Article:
Greg Bailey, the father of De’Von Bailey

Greg Bailey, the father of De’Von Bailey, wears a shirt with a photograph of his son and the phrase “My son, My Beginning” on the front while he spoke in front of a crowd of supporters at Colorado Springs City Hall on Aug. 22. 


FBI reviewing police shooting of black teen

The FBI says it's reviewing the fatal police shooting of a black teenager in Colorado Springs to determine whether it involved a civil rights violation.

The FBI is looking into the Aug. 3 shooting of 19-year-old De'Von Bailey. Bailey was shot in the back and elbow while running from two Colorado Springs officers.

Police body camera footage shows officers talking to Bailey and another man about an armed robbery reported nearby. Bailey runs as he is about to be searched. An officer can be heard yelling "hands up!" three times before firing.

Officers say they found a gun in Bailey's pants.

The El Paso County Sheriff's Office investigated and turned over its evidence to the district attorney. Prosecutors haven't announced the results of their review.



Study: Colorado leads in religious discrimination complaints

A U.S. human resources company has reported Colorado leads the nation in complaints based on religious discrimination.

For every 100,000 people, Colorado ranks first in religious discrimination complaints averaging 1.1 and ranks second in national origin complaints averaging 3.1.

Company officials say Colorado averages 33.5 discrimination complaints overall, around the nation's average, but saw a decrease in complaints based on age, religion and color or race.

The New York-based company Paychex studied about 917,000 discrimination complaints filed with the U.S. Equal Employment Opportunity Commission between 2009 and 2018.

The study includes types of discrimination based on physical traits, appearance and pay gaps, but not discrimination based on public accommodation, gender identity or sexual orientation, a separate category in Colorado law since 2008 for LGBTQ complaints.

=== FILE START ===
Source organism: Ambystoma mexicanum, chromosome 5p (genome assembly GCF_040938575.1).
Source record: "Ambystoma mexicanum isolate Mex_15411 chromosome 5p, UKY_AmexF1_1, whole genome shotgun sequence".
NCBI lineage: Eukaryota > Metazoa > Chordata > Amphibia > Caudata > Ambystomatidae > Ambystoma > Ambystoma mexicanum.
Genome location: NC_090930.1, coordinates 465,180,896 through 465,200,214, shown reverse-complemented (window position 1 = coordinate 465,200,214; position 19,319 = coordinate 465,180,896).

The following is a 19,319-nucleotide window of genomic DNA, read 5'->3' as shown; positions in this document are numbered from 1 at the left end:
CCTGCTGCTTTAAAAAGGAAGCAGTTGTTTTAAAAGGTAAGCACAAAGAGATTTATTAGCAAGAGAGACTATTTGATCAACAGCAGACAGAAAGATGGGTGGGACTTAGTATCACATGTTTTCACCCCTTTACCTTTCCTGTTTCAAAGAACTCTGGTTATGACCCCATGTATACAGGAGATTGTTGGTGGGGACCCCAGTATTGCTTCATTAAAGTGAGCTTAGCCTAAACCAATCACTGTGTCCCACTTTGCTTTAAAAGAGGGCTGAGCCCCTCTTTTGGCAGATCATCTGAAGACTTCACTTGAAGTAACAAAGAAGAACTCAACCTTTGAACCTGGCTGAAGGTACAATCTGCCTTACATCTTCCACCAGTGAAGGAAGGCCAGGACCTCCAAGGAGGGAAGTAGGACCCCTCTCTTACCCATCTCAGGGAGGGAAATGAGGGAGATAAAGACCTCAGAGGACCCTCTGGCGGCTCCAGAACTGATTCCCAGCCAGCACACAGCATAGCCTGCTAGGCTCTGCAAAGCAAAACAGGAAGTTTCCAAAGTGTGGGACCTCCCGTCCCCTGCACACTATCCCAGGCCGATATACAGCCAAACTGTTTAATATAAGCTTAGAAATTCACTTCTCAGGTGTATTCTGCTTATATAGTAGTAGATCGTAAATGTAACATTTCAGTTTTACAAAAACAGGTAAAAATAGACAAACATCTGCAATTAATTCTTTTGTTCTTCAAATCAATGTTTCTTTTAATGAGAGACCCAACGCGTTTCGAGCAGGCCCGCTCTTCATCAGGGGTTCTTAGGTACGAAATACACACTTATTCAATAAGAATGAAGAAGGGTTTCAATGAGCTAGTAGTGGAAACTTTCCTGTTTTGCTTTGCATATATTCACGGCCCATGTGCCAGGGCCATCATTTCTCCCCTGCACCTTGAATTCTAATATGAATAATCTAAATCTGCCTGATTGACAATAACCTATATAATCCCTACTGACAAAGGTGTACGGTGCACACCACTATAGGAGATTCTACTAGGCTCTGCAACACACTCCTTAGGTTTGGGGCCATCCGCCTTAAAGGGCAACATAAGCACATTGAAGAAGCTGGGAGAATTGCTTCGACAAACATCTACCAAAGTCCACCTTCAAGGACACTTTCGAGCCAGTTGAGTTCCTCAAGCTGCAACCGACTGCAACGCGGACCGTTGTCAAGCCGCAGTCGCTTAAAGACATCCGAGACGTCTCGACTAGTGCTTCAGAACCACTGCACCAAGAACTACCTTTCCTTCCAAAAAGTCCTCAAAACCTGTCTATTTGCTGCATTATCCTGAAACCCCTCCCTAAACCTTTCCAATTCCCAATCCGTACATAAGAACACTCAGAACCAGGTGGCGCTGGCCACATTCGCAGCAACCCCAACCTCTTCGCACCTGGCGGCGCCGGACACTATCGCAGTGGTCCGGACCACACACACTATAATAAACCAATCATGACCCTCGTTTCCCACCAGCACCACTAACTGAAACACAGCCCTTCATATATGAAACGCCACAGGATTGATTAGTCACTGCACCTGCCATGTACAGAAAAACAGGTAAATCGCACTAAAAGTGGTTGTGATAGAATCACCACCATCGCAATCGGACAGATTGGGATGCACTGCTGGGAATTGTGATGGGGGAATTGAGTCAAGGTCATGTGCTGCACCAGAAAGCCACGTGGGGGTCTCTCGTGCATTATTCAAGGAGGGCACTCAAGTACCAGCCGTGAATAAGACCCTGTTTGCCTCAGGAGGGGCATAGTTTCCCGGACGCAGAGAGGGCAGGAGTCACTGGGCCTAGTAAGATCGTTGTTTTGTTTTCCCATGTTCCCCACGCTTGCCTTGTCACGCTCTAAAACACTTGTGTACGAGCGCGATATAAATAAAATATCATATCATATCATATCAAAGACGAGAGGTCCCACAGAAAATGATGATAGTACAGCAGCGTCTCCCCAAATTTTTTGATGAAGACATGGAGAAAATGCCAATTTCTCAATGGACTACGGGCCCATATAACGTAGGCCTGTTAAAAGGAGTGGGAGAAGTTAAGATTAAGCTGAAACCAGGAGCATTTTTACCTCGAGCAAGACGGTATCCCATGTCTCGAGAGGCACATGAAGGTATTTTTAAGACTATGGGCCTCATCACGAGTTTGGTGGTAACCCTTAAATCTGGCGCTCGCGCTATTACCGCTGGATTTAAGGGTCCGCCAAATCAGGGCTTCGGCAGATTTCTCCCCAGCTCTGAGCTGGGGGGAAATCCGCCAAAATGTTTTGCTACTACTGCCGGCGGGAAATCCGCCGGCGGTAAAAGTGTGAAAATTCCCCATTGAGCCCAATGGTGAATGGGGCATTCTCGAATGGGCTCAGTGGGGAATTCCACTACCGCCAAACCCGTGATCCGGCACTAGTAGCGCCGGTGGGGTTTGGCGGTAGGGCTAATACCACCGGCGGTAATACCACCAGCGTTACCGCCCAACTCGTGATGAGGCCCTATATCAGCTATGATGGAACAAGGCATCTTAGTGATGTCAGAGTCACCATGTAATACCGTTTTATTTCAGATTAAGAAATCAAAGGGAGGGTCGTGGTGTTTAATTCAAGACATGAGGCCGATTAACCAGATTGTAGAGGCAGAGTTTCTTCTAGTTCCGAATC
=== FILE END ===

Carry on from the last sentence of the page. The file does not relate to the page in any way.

Centura Health says clarity is needed on assisted suicide law

A Christian-affiliated health system in a court fight over Colorado's assisted suicide law says the state can't stop religious organization from disciplining employees who encourage the option in violation of its beliefs.

In a federal court filing, Centennial-based Centura Health argues in part that the U.S. Constitution's religious freedom protections trumps the state law's protections for doctors who both chose to or decide against prescribing lethal drugs to hasten the death of patients.

"We're only asking them for asking clarity around how the law works for those who chose to opt out," Centura CEO Peter Banko said.

Centura operates several Colorado hospitals, including St. Anthony Hospital in Lakewood, Porter Adventist in  Denver, Littleton Adventist and Penrose in Colorado Springs.

The legal dispute started last month after Neil Mahoney, a terminally ill man, told his Centura doctor, Barbara Morris, that he wanted to get the drugs allowed under the law passed by voters in 2016. Morris wanted to help him do so but did not because of Centura's policy against it.

Instead, they filed a lawsuit in state court asking a judge to decide whether she could help him because Centura's policy allegedly violated state law. She was fired days later.

Centura, which was formed by Catholic and Seventh-day Adventist health care ministries, moved the case to federal court. Lawyers for Mahoney and Morris are trying to get it moved back to state court. At their request, a judge granted their request for a quick decision because of Mahoney's health.



School district says manhunt may have hurt ratings

Officials in a Colorado school district say a police manhunt may have lowered the ratings of two high schools by reducing participation in state tests.

Jefferson County Public Schools closed April 17 during a manhunt for a Florida woman obsessed with the 1999 Columbine school shooting.

Arvada High School and Jefferson Junior/Senior High School were among the schools in the county west of Denver that closed during statewide testing.